Sherlock watches the bees in their endless tiny rituals and thinks, you are aerodynamically impossible (whatever remains, however improbable...) and the perfect specimen of fierce kamikaze loyalty. If I threaten what is precious to you, he thinks, you will sting me until you are dead.
Familiar, says the whimsical part of him that has become more apparent in his dotage. He isn’t sure that John will appreciate being compared to a bee - he still remembers the chimp debacle - but he will share the thought with him anyway. Maybe if he takes care to point out beforehand that he means it as a compliment.
He remembers, unbidden, the quiet little boy at school and his bee pictures. Looking back, it’s obvious the child was being sexually abused by someone. To Sherlock’s knowledge nothing was ever done, and by the time Sherlock himself was old enough to make the connection the animal killings had graduated to larger and bloodier crimes.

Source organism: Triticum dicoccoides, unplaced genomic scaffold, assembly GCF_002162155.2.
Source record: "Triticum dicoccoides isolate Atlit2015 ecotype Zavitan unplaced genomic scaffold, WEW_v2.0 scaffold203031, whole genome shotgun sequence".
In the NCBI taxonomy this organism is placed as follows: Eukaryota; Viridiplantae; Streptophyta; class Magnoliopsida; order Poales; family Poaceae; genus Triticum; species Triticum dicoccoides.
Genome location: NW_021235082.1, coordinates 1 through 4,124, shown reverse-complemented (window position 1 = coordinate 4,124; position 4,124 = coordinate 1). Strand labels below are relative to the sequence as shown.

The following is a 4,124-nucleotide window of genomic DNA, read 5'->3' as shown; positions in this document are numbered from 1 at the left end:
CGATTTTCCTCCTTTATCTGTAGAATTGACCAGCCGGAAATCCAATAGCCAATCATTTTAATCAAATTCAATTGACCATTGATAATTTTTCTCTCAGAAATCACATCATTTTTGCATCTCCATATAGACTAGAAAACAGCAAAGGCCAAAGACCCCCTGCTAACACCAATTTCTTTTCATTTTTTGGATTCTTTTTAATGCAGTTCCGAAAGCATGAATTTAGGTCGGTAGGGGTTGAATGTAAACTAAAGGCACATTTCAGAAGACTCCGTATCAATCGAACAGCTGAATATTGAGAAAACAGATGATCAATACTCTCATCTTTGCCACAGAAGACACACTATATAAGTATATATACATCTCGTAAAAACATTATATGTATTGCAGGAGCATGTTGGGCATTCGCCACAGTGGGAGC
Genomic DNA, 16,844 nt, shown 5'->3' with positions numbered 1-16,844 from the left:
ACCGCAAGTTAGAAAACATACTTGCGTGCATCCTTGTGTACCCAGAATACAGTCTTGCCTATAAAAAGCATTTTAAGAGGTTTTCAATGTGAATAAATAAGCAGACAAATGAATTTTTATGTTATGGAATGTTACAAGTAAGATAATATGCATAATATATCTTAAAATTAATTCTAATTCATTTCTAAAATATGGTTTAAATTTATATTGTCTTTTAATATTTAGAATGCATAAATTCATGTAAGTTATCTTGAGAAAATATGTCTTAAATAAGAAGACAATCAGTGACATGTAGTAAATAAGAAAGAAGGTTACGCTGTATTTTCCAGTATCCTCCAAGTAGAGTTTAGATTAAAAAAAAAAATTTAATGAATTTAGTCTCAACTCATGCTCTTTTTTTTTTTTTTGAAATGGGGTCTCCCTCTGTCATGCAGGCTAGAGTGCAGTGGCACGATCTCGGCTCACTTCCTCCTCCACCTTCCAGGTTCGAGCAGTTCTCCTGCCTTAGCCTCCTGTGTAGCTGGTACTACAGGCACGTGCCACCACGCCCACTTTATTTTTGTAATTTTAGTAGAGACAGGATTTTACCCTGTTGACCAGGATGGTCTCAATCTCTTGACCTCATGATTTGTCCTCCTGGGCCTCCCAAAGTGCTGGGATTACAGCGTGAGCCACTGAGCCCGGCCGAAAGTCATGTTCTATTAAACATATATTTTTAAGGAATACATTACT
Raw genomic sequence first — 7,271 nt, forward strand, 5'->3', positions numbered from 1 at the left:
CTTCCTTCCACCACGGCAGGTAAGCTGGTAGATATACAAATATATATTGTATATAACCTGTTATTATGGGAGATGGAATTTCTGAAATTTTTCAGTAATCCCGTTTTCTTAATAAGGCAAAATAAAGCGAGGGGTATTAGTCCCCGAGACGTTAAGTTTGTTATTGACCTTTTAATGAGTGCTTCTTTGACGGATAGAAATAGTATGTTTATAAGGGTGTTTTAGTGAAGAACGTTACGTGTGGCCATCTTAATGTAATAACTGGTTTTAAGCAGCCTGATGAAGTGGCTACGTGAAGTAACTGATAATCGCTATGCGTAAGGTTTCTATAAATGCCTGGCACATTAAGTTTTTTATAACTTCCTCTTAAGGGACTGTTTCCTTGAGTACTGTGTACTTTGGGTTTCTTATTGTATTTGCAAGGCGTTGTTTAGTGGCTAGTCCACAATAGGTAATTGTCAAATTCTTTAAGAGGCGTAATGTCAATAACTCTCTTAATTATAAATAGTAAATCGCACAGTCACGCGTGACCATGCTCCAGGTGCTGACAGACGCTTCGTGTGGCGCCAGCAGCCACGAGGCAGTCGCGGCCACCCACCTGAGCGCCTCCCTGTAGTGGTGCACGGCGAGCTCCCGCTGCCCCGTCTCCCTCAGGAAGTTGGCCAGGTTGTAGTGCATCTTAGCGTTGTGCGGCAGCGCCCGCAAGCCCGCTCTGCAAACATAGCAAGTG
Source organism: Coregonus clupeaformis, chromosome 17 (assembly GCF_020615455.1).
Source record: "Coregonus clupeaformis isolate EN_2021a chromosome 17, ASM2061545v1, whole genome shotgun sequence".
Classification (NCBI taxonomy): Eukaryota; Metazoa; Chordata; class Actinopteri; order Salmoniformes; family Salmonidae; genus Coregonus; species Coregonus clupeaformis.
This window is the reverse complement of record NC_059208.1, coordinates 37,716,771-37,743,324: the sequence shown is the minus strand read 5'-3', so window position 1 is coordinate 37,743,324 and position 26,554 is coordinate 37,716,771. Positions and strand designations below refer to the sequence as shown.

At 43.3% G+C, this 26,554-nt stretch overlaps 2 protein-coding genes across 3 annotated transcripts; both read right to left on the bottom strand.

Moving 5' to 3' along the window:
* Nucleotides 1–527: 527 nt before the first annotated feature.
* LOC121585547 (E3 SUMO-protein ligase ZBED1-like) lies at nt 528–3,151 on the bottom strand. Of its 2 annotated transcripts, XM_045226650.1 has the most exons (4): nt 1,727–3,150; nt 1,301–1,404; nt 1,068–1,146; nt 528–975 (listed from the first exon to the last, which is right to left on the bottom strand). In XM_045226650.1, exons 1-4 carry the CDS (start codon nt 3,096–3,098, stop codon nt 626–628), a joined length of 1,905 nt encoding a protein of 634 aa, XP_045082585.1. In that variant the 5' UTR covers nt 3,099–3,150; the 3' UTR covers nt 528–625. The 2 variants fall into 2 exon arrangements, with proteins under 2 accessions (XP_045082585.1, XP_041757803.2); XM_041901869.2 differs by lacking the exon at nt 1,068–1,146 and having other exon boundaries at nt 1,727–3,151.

Little Benjamin is secure and numb in a Chelsea hospital, these days. Sherlock likes to keep track. But for the grace, after all. He isn’t some young idiot anymore, flinging around half-baked inaccurate self-diagnoses like some inverted badge of honour, but he’s well aware that a mind and a personality like his could have as easily turned to crime as to the detection of it, without the appropriate guidance. But for the grace of Lestrade then, he supposes, and John. Mycroft. Mrs Hudson. All the random contributors to his psyche, modelling humanity whether they knew it or not. Somewhere, he muses, Anderson just had a series of small strokes and will never know why.
The bees are getting sluggish now as the evening air cools down - so do they all these days, he thinks with a wry sniff. John will have retreated inside for his slippers, getting ready to microwave two bowls of soup and toast the last of the week’s bread. The thought of his chair with the fuzzy blanket and one of John’s old movies is a welcoming one, he admits.
“Go on then,” he tells the bees, feeling old and fond. “Stand down. No one will come for you tonight.”
He takes his own advice, then, and John is waiting for him at home.